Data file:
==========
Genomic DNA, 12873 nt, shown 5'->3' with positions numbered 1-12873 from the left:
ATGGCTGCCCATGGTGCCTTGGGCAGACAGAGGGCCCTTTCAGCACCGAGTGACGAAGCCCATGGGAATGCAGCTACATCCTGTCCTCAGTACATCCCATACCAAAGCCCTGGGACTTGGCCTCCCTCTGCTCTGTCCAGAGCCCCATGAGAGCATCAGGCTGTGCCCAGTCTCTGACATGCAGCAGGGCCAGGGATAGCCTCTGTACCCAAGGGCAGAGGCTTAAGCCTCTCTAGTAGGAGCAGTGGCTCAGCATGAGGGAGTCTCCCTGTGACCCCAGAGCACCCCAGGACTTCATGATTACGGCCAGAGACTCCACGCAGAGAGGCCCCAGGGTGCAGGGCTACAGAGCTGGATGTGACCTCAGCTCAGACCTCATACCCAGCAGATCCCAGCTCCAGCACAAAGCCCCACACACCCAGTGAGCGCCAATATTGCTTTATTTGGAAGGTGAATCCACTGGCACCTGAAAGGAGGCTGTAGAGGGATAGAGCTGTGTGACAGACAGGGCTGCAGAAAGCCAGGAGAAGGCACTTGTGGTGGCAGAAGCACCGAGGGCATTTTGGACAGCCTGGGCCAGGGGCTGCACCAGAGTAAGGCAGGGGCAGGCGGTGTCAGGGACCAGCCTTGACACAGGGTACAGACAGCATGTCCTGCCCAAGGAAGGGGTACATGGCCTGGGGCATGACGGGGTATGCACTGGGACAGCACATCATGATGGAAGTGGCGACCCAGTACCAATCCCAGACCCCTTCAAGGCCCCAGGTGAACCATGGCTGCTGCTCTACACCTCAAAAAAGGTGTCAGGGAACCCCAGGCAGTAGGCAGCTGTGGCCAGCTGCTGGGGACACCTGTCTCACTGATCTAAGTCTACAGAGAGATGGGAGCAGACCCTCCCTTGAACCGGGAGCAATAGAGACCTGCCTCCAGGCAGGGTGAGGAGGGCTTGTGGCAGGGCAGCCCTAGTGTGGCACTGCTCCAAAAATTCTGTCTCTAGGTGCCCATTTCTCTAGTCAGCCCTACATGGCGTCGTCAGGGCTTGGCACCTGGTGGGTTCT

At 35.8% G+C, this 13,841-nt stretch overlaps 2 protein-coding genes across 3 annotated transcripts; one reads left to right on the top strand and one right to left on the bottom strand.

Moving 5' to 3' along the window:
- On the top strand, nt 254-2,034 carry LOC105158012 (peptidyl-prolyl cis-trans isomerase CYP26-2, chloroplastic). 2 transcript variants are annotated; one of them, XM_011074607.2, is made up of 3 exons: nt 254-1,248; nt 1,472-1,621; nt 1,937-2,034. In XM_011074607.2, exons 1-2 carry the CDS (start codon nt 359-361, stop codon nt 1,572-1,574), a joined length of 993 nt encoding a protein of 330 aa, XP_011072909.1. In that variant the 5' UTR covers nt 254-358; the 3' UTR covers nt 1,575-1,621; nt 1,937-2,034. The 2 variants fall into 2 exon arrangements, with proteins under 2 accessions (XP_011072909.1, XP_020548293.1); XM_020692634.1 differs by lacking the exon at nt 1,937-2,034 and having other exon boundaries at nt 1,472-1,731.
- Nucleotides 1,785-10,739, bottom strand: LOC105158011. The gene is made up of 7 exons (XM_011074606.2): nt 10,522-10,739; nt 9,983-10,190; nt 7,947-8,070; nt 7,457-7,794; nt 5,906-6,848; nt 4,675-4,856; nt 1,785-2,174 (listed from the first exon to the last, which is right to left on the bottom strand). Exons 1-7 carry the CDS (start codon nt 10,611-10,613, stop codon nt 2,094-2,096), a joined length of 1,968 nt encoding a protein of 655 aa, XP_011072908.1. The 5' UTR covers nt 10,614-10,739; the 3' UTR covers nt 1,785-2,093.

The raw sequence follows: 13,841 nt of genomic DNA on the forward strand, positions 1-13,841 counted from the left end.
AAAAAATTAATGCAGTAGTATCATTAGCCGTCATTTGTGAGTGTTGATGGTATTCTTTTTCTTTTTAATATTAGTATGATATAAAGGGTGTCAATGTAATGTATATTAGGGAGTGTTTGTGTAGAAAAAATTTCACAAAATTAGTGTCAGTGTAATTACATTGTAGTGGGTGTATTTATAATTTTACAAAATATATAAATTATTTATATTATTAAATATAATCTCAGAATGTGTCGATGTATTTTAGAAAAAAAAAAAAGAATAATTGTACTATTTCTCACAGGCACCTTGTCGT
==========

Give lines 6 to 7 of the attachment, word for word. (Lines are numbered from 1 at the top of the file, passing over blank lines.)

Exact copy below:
- Nucleotides 1,785-10,739, bottom strand: LOC105158011. The gene is made up of 7 exons (XM_011074606.2): nt 10,522-10,739; nt 9,983-10,190; nt 7,947-8,070; nt 7,457-7,794; nt 5,906-6,848; nt 4,675-4,856; nt 1,785-2,174 (listed from the first exon to the last, which is right to left on the bottom strand). Exons 1-7 carry the CDS (start codon nt 10,611-10,613, stop codon nt 2,094-2,096), a joined length of 1,968 nt encoding a protein of 655 aa, XP_011072908.1. The 5' UTR covers nt 10,614-10,739; the 3' UTR covers nt 1,785-2,093.

The raw sequence follows: 13,841 nt of genomic DNA on the forward strand, positions 1-13,841 counted from the left end.